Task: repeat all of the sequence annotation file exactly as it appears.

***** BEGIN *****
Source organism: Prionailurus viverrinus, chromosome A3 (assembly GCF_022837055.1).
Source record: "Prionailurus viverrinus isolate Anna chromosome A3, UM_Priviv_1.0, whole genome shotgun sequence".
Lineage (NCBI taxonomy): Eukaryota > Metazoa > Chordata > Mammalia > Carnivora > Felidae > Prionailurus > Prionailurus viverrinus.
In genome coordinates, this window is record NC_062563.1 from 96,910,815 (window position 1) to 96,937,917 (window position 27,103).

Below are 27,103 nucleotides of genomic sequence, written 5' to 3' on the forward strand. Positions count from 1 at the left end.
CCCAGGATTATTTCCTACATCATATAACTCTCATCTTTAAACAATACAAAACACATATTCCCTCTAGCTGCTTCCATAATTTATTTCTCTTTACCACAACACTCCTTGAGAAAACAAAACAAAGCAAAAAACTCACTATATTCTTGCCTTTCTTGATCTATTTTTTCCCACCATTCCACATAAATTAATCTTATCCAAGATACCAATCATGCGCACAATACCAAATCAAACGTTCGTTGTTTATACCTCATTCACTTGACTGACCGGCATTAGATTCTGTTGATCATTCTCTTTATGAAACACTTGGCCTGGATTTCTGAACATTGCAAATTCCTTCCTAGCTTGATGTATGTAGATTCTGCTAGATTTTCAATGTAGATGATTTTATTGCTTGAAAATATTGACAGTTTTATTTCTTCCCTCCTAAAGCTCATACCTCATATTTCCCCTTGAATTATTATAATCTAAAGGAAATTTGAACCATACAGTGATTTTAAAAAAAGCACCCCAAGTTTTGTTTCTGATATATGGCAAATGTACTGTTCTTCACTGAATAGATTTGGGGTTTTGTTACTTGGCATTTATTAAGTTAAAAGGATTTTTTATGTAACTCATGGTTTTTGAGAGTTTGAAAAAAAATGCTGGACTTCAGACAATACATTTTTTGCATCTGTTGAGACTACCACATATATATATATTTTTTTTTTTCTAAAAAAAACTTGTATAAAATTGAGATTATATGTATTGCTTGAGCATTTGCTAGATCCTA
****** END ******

Source organism: Prionailurus viverrinus, chromosome A3 (assembly GCF_022837055.1).
Source record: "Prionailurus viverrinus isolate Anna chromosome A3, UM_Priviv_1.0, whole genome shotgun sequence".
Lineage (NCBI taxonomy): Eukaryota > Metazoa > Chordata > Mammalia > Carnivora > Felidae > Prionailurus > Prionailurus viverrinus.
In genome coordinates, this window is record NC_062563.1 from 96,910,815 (window position 1) to 96,937,917 (window position 27,103).

Below are 27,103 nucleotides of genomic sequence, written 5' to 3' on the forward strand. Positions count from 1 at the left end.
CCCAGGATTATTTCCTACATCATATAACTCTCATCTTTAAACAATACAAAACACATATTCCCTCTAGCTGCTTCCATAATTTATTTCTCTTTACCACAACACTCCTTGAGAAAACAAAACAAAGCAAAAAACTCACTATATTCTTGCCTTTCTTGATCTATTTTTTCCCACCATTCCACATAAATTAATCTTATCCAAGATACCAATCATGCGCACAATACCAAATCAAACGTTCGTTGTTTATACCTCATTCACTTGACTGACCGGCATTAGATTCTGTTGATCATTCTCTTTATGAAACACTTGGCCTGGATTTCTGAACATTGCAAATTCCTTCCTAGCTTGATGTATGTAGATTCTGCTAGATTTTCAATGTAGATGATTTTATTGCTTGAAAATATTGACAGTTTTATTTCTTCCCTCCTAAAGCTCATACCTCATATTTCCCCTTGAATTATTATAATCTAAAGGAAATTTGAACCATACAGTGATTTTAAAAAAAGCACCCCAAGTTTTGTTTCTGATATATGGCAAATGTACTGTTCTTCACTGAATAGATTTGGGGTTTTGTTACTTGGCATTTATTAAGTTAAAAGGATTTTTTATGTAACTCATGGTTTTTGAGAGTTTGAAAAAAAATGCTGGACTTCAGACAATACATTTTTTGCATCTGTTGAGACTACCACATATATATATATTTTTTTTTTTCTAAAAAAAACTTGTATAAAATTGAGATTATATGTATTGCTTGAGCATTTGCTAGATCCTA